70 Pages Posted: 18 Apr 2013
Date Written: April 17, 2013
Scores of scholars, practitioners and reporters assert that the United States Supreme Court, or at least its conservative majority, is business friendly. This claim gained new traction when Justice Posner, a known conservative jurist himself, wrote an article asserting that Justice Scalia is “incoherent” and that his alleged principles of construction are really excuses to “bend the law” to fit his conservative views on abortion, guns, homosexuality and other topics.
But are the claims true? And if it is true that the conservative majority reaches decisions that help businesses, how does this happen? Why does it happen? This article attempts to answer these questions by relying upon cognitive science. It coins the phrase “intuition rationalization,” or “IR” for short – a phenomenon the article defines as decision making that is driven by intuition first, followed by reasoning that is used to justify the decision rather than inform it. The article develops a first of its kind litmus test for IR, identifying “markers” in the cognitive science research that indicate that intuition is driving reason, rather than the other way around. These markers are: confirmation bias, substitution, strained reasoning, creation of “my-side” arguments, persistence and overconfidence.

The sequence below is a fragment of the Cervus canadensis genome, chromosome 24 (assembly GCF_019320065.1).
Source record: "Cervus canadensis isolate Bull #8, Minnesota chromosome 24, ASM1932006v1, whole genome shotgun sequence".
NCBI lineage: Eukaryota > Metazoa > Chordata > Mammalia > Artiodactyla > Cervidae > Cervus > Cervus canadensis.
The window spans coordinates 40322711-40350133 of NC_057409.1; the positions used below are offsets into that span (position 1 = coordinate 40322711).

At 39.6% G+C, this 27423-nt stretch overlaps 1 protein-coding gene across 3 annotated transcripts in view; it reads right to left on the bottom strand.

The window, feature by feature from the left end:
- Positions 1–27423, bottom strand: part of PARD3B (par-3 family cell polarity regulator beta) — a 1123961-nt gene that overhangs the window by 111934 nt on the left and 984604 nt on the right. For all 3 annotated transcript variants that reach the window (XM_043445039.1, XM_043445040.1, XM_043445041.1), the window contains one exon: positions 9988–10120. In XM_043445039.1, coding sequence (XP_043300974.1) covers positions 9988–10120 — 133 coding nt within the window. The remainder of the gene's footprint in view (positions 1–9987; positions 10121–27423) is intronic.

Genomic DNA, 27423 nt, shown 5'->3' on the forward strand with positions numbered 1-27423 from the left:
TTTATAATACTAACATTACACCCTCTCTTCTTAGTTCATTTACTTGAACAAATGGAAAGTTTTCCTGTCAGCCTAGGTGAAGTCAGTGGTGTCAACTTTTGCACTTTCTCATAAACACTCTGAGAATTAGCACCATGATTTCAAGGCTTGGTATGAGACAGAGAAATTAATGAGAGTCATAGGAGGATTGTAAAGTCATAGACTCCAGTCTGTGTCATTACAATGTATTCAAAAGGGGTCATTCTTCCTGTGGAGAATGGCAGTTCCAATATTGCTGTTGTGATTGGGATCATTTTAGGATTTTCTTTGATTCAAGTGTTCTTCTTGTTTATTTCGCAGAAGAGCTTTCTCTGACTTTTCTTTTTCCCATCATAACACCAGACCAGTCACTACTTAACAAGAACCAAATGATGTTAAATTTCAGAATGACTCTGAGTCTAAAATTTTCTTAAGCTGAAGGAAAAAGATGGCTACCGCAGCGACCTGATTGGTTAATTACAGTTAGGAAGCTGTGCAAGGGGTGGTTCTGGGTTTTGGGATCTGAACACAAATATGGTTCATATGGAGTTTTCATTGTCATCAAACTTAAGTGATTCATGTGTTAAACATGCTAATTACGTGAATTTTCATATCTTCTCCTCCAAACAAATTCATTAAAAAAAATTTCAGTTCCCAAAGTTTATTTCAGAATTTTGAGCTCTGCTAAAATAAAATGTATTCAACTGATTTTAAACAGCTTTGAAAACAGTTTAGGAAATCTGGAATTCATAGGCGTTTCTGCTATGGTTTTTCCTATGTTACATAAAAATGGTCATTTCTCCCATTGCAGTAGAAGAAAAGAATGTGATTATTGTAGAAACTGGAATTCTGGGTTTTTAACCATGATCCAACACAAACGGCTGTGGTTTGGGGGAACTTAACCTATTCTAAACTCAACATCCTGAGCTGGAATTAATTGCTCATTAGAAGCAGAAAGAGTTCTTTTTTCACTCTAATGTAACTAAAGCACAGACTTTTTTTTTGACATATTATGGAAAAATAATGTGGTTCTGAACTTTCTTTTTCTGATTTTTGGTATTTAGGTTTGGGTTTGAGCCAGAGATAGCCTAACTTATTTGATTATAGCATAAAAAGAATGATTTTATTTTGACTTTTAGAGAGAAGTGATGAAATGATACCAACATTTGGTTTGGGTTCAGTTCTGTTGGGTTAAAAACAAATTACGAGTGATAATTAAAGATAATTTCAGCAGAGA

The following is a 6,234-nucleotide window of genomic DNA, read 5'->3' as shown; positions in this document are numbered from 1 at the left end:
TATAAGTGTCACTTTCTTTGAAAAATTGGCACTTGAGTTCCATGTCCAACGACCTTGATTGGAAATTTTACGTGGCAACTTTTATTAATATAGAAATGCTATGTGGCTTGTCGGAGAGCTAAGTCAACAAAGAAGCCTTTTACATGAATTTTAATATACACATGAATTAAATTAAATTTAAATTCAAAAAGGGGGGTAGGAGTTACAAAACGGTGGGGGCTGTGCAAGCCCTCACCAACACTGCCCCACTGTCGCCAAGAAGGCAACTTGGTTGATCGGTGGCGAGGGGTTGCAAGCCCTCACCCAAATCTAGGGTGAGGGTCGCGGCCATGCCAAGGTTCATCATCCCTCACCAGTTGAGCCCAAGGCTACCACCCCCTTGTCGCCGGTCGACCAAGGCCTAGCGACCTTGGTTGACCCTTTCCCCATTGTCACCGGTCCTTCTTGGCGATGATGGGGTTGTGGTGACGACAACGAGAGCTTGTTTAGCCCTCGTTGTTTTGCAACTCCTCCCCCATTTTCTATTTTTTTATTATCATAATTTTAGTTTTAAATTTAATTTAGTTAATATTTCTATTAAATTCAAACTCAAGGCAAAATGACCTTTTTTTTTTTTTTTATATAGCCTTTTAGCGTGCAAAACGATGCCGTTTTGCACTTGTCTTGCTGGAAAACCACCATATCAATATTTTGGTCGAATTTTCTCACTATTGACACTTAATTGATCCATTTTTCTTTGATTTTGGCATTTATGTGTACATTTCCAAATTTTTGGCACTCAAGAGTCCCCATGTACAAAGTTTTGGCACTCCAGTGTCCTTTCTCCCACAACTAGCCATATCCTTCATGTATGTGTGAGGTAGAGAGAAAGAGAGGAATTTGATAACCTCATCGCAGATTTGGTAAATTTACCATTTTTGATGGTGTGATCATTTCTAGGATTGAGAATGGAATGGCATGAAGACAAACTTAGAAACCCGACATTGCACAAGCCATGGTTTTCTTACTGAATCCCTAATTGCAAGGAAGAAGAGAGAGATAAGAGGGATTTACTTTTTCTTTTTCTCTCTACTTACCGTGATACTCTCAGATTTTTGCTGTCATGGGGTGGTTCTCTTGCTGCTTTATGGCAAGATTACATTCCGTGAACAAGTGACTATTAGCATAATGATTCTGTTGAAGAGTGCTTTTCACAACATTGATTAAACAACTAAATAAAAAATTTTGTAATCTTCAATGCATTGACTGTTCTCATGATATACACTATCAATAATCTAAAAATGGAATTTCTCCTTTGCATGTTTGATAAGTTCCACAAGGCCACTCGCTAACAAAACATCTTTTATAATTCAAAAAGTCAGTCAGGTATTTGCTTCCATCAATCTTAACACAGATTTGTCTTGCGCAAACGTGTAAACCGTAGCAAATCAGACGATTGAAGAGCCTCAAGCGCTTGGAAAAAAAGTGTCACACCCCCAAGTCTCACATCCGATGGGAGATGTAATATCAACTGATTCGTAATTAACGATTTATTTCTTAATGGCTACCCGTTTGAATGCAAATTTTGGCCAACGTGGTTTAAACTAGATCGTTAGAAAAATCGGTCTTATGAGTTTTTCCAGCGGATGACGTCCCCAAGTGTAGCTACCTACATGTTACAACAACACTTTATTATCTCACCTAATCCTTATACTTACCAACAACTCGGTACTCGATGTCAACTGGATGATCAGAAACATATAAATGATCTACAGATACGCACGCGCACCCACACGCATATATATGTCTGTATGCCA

Using two split decisions issued by the conservative majority as specimens - Stolt-Nielsen and Concepcion - the article engages in detailed legal analysis of the opinions, then scours the majority rationale for the indicia of IR. After several sections of careful analysis, the article concludes that IR is present in the conservative majority decisions. The article considers the real world impact of these decisions, relies upon hard data and scholarly literature to offers a reasonable explanation for how the majority got the answers so wrong, and provides brief suggestions for improvement.
Suggested Citation: Suggested Citation
Campbell, John E., Mis-Concepcion: Why Cognitive Science Proves the Emperors Have No Robes (April 17, 2013). Brooklyn Law Review , Forthcoming; U Denver Legal Studies Research Paper No. 13-21. Available at SSRN: https://ssrn.com/abstract=2252742